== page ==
All Courgettes Great and Small
Updated: Dec 8, 2022
It’s been a while since I last grew courgettes (or zucchini as our American and Italian cousins like to call them). Despite being a vegetable more associated with the warmer climes of southern Europe they appear to flourish in my Sussex garden. Once again I have under estimated just how quickly and profusely they grow and find myself with a glut. This raises the inevitable question of what to do with them and brings to mind John Updike’s The Witches of Eastwick where one of his female protagonists, Suki, finds herself besieged by zucchini:
“Zucchini bread, zucchini soup, salad, frittata, zucchini stuffed with hamburger and baked, cut into slices and fried, cut into sticks to use with a dip, it was wild. I even threw a lot into a blender and told the children to put it on their bread instead of peanut butter. Monty was desperate; he said even his shit smelled of zucchini.”
As any vegetable gardener will know the other problem with courgettes is that they quickly become enormous and stray into marrow territory. The larger they grow the tougher the outer skin becomes and so they merit a slightly different approach to cooking. I have spared my family Suki’s courgette spread but have found a couple of uses for the more monstrous specimens which I hope you will enjoy.
I recently had the pleasure of meeting Antonio Carluccio who suggested this method for cooking courgettes with the addition of mint rather than the dill customarily paired with this vegetable. Feta is also often used in courgette dishes but I prefer ricotta salata for this recipe. This cheese has the saltiness of feta without the acidity, which I feel can drown the delicate, creamy flavour of courgettes. If you can’t get ricotta salata then use a young pecorino.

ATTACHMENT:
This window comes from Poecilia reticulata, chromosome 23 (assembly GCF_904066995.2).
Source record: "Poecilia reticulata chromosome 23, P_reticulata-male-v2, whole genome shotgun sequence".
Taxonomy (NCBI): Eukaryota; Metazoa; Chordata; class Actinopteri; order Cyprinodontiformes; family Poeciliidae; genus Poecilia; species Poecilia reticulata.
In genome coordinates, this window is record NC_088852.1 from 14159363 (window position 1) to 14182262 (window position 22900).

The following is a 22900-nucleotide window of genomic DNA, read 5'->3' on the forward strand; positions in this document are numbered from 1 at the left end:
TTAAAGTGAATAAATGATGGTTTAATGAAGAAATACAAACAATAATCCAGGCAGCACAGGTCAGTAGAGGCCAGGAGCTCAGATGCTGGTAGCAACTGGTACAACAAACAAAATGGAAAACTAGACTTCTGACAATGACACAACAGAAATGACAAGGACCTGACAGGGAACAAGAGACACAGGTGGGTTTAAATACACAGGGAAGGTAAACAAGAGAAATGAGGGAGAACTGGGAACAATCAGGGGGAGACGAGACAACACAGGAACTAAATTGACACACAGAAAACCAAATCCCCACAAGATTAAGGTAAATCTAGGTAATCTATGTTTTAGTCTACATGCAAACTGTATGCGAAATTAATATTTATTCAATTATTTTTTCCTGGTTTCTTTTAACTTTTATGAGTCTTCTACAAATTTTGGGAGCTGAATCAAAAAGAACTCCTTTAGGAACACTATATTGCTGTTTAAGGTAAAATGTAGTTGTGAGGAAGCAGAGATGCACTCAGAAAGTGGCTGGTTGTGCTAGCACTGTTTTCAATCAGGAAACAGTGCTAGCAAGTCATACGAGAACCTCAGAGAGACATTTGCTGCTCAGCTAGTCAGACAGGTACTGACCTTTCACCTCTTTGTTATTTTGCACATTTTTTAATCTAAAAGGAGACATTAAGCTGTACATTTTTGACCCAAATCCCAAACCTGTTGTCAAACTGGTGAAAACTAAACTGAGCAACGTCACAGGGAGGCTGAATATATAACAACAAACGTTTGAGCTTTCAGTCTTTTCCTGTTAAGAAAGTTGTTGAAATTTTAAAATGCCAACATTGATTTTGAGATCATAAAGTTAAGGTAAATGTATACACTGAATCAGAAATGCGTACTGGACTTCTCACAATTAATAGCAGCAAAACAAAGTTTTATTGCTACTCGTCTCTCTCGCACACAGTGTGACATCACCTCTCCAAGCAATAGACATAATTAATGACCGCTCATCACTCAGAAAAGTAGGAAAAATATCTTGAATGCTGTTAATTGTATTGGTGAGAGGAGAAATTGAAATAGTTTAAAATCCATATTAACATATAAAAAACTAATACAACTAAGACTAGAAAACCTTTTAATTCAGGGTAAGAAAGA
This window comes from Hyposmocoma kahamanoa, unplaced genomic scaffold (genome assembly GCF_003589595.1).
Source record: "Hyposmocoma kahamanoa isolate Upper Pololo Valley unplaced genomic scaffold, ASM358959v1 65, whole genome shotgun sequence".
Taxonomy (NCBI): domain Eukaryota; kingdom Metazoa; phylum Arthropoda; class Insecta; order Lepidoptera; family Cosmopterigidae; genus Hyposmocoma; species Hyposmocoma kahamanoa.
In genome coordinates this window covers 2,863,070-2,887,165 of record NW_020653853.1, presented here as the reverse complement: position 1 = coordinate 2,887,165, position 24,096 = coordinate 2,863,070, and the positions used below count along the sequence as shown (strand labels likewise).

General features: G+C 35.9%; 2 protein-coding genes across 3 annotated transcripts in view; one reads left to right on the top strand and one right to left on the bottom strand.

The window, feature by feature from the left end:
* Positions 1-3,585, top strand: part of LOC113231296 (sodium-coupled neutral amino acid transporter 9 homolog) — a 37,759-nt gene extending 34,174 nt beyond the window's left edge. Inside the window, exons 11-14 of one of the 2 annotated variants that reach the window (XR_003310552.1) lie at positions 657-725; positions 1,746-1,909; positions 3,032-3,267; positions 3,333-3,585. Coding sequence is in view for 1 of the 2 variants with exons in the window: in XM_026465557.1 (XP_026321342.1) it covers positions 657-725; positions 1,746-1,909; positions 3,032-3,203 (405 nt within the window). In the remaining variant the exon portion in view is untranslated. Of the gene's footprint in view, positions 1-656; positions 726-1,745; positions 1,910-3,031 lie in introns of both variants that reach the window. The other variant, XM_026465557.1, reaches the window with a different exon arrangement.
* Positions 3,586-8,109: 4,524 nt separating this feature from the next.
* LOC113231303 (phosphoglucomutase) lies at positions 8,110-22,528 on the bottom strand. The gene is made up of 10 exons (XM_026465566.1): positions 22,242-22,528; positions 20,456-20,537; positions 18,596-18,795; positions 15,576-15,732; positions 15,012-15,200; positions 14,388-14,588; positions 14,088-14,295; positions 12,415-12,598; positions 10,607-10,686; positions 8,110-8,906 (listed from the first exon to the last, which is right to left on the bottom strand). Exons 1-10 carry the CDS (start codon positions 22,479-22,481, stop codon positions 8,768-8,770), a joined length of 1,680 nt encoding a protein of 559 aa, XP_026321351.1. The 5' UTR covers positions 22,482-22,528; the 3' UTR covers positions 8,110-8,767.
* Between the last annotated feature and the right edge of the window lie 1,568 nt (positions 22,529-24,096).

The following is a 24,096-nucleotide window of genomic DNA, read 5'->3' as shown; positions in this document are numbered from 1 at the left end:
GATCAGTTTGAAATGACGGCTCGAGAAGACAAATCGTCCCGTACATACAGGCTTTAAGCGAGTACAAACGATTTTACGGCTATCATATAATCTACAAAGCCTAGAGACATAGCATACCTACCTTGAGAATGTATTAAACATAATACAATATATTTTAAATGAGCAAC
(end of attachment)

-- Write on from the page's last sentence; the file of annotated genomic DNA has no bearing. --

Ingredients - Makes 12 (serves 4 as a light lunch or 6 as a starter)
Fine sea salt
50g plain flour
½ tsp baking powder
2 medium eggs
White pepper and/or cayenne for seasoning
2 spring onions, finely chopped
100g ricotta salata or young pecorino, finely grated
2 tbsp finely chopped fresh mint
Finely grated zest of a medium lemon
Vegetable oil for frying
Coarsely grate the courgette. If you are using a larger courgette you may find it contains bigger seeds than you are used to. Personally, I don’t mind these but if you prefer not to include them deseed the courgette first. You will need 500g of grated courgette for this recipe so if you are deseeding them you will need more courgettes than stated above (800-900g should do it).
Place a handful of the grated courgette in a colander then sprinkle with a little fine sea salt. Throw in another handful and sprinkle this with salt. Keep going until all the courgette is in the colander. Put the colander on a plate and leave for 30-60 minutes. Rinse off the salt with cold water then place the grated courgette in a tea towel. Squeeze out as much moisture as possible. This removes the excess liquid and will improve the texture of the final fritters.
Sift the flour and baking powder into a large bowl. Make a well in the centre of the flour. Break in the eggs then, using a fork, gradually combine to form a thick batter. Season with a little pepper or cayenne (I prefer the latter). Then add the courgettes. Compared to the amount of courgettes you have prepared it won’t seem like a lot but this batter is more of a binding agent rather than something to coat the vegetables.
Stir in the remaining ingredients except the oil. Coat the bottom of a large non stick frying pan and place over a medium-high heat for a minute or two. Place generously heaped tablespoons of the courgette mixture in the pan and flatten slightly (say 3-4 spoonfuls at any one time). Cook for 2-3 minutes each side then keep the fritters warm (in a low oven) whilst you cook the remaining mixture, adding more oil to the pan if necessary.
In her Vegetable Book Jane Grigson says that courgette fritters are often served with skordalia during lent in Greece. Her recipe is very similar to the Tarator Sauce I wrote about on this blog some time ago. It is an excellent accompaniment to these fritters although a regular hummus works just as well.